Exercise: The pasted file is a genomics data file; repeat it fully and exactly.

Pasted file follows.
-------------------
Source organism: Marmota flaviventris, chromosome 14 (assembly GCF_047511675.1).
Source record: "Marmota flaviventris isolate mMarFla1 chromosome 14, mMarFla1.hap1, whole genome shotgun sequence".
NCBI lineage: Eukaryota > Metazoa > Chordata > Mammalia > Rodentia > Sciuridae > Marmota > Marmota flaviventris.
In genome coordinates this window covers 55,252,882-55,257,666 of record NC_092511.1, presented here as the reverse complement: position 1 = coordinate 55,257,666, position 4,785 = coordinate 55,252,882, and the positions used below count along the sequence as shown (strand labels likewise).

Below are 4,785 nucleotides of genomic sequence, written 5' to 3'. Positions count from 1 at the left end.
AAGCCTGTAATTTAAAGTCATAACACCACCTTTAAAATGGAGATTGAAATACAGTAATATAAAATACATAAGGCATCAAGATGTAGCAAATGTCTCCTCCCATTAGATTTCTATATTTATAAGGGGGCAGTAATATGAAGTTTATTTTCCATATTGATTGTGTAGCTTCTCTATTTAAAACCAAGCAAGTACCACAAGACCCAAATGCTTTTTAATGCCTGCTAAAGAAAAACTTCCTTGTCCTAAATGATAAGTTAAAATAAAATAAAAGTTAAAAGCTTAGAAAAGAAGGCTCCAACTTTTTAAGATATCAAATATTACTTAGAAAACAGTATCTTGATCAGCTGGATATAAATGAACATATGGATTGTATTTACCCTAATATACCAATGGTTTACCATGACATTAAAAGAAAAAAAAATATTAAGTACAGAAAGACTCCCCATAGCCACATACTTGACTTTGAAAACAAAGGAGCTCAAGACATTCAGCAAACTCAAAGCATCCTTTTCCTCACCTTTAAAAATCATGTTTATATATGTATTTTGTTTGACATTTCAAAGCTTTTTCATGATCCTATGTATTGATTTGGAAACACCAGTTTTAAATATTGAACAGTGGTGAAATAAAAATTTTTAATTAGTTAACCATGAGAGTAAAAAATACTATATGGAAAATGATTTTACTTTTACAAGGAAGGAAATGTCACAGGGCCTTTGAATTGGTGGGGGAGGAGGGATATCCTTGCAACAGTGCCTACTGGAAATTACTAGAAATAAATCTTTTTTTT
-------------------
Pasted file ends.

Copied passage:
Source organism: Marmota flaviventris, chromosome 14 (assembly GCF_047511675.1).
Source record: "Marmota flaviventris isolate mMarFla1 chromosome 14, mMarFla1.hap1, whole genome shotgun sequence".
NCBI lineage: Eukaryota > Metazoa > Chordata > Mammalia > Rodentia > Sciuridae > Marmota > Marmota flaviventris.
In genome coordinates this window covers 55,252,882-55,257,666 of record NC_092511.1, presented here as the reverse complement: position 1 = coordinate 55,257,666, position 4,785 = coordinate 55,252,882, and the positions used below count along the sequence as shown (strand labels likewise).

Below are 4,785 nucleotides of genomic sequence, written 5' to 3'. Positions count from 1 at the left end.
AAGCCTGTAATTTAAAGTCATAACACCACCTTTAAAATGGAGATTGAAATACAGTAATATAAAATACATAAGGCATCAAGATGTAGCAAATGTCTCCTCCCATTAGATTTCTATATTTATAAGGGGGCAGTAATATGAAGTTTATTTTCCATATTGATTGTGTAGCTTCTCTATTTAAAACCAAGCAAGTACCACAAGACCCAAATGCTTTTTAATGCCTGCTAAAGAAAAACTTCCTTGTCCTAAATGATAAGTTAAAATAAAATAAAAGTTAAAAGCTTAGAAAAGAAGGCTCCAACTTTTTAAGATATCAAATATTACTTAGAAAACAGTATCTTGATCAGCTGGATATAAATGAACATATGGATTGTATTTACCCTAATATACCAATGGTTTACCATGACATTAAAAGAAAAAAAAATATTAAGTACAGAAAGACTCCCCATAGCCACATACTTGACTTTGAAAACAAAGGAGCTCAAGACATTCAGCAAACTCAAAGCATCCTTTTCCTCACCTTTAAAAATCATGTTTATATATGTATTTTGTTTGACATTTCAAAGCTTTTTCATGATCCTATGTATTGATTTGGAAACACCAGTTTTAAATATTGAACAGTGGTGAAATAAAAATTTTTAATTAGTTAACCATGAGAGTAAAAAATACTATATGGAAAATGATTTTACTTTTACAAGGAAGGAAATGTCACAGGGCCTTTGAATTGGTGGGGGAGGAGGGATATCCTTGCAACAGTGCCTACTGGAAATTACTAGAAATAAATCTTTTTTTT